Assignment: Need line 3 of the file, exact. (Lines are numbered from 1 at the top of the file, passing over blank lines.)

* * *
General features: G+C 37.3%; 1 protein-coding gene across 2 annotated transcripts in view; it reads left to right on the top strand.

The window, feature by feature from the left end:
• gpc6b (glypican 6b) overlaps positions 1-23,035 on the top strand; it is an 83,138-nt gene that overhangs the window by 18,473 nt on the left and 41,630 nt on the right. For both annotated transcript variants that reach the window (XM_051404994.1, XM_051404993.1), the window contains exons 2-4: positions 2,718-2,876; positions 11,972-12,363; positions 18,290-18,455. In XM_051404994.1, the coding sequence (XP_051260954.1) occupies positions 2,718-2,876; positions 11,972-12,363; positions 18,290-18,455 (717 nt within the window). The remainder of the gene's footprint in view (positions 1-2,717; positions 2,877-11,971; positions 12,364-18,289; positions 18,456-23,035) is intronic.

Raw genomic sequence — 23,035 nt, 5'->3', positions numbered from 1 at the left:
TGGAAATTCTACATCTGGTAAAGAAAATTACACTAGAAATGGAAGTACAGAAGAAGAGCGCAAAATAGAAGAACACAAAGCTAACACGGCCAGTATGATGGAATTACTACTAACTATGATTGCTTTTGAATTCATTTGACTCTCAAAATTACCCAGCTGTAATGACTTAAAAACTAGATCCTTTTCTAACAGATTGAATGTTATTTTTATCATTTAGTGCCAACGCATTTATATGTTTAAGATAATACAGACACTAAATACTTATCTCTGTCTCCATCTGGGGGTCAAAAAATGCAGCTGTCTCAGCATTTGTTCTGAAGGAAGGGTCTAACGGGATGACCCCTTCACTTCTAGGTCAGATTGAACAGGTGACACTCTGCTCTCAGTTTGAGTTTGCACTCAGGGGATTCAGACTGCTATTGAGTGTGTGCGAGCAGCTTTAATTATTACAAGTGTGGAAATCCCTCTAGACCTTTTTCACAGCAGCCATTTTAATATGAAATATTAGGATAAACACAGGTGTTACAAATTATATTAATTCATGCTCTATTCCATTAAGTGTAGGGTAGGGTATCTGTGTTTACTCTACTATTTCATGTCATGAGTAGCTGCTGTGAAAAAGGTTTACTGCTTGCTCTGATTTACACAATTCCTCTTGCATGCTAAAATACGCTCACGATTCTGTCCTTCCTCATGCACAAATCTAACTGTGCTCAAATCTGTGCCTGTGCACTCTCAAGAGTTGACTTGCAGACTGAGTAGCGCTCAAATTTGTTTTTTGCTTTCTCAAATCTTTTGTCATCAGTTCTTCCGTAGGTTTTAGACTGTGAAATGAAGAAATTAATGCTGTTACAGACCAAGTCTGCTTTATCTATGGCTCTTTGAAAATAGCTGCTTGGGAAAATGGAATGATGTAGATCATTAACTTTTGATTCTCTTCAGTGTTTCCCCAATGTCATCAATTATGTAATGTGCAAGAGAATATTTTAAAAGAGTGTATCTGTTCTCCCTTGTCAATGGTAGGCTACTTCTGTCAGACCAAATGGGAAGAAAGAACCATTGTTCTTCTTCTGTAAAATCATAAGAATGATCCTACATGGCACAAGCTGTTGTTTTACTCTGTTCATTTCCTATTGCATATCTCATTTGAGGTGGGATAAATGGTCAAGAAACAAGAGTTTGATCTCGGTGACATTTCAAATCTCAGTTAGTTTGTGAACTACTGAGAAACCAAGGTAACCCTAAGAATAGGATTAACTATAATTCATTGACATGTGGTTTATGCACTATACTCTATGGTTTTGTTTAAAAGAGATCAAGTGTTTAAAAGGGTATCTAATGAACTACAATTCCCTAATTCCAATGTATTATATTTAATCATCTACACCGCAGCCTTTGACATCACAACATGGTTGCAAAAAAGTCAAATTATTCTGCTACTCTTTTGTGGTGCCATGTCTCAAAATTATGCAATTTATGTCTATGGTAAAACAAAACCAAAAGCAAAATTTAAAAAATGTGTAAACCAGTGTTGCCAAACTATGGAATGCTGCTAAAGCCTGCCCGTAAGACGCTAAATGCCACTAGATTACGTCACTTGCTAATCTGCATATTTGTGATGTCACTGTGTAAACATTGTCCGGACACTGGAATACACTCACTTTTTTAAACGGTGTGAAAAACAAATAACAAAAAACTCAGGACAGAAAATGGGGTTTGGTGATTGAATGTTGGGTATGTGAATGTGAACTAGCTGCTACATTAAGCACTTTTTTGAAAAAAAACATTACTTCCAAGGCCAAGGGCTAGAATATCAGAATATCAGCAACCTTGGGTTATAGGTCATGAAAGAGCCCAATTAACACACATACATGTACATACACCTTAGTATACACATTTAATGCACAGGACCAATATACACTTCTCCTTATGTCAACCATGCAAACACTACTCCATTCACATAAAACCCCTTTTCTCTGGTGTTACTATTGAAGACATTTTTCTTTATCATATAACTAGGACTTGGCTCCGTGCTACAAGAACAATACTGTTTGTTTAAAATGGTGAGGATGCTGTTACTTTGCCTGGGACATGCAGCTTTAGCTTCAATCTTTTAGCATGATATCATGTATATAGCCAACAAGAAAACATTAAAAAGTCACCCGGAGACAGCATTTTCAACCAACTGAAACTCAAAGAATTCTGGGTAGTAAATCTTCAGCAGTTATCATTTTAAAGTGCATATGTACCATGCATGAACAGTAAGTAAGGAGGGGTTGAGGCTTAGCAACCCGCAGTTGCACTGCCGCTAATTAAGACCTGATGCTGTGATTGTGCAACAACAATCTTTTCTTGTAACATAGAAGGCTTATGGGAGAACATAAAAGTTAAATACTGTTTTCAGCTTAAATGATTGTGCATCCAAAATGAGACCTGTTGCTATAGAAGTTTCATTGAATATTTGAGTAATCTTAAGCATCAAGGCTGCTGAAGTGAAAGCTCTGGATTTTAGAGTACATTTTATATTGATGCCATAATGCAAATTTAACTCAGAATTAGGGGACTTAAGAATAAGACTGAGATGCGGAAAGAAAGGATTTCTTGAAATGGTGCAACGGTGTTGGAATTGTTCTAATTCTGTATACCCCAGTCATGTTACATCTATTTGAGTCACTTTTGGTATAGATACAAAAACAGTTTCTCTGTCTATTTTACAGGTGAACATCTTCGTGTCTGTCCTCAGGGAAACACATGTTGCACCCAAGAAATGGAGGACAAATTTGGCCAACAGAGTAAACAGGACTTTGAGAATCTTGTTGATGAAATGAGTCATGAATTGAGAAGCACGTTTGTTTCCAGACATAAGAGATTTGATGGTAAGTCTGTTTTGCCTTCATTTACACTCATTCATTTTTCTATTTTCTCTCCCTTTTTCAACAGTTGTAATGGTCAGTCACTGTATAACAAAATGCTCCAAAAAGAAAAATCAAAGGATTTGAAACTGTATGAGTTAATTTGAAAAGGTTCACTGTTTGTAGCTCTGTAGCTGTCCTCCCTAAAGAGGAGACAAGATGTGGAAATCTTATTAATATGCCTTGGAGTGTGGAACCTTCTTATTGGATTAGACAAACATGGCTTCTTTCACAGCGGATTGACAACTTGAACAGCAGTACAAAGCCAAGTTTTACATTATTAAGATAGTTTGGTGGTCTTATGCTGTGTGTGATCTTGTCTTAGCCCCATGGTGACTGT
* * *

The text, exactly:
• gpc6b (glypican 6b) overlaps positions 1-23,035 on the top strand; it is an 83,138-nt gene that overhangs the window by 18,473 nt on the left and 41,630 nt on the right. For both annotated transcript variants that reach the window (XM_051404994.1, XM_051404993.1), the window contains exons 2-4: positions 2,718-2,876; positions 11,972-12,363; positions 18,290-18,455. In XM_051404994.1, the coding sequence (XP_051260954.1) occupies positions 2,718-2,876; positions 11,972-12,363; positions 18,290-18,455 (717 nt within the window). The remainder of the gene's footprint in view (positions 1-2,717; positions 2,877-11,971; positions 12,364-18,289; positions 18,456-23,035) is intronic.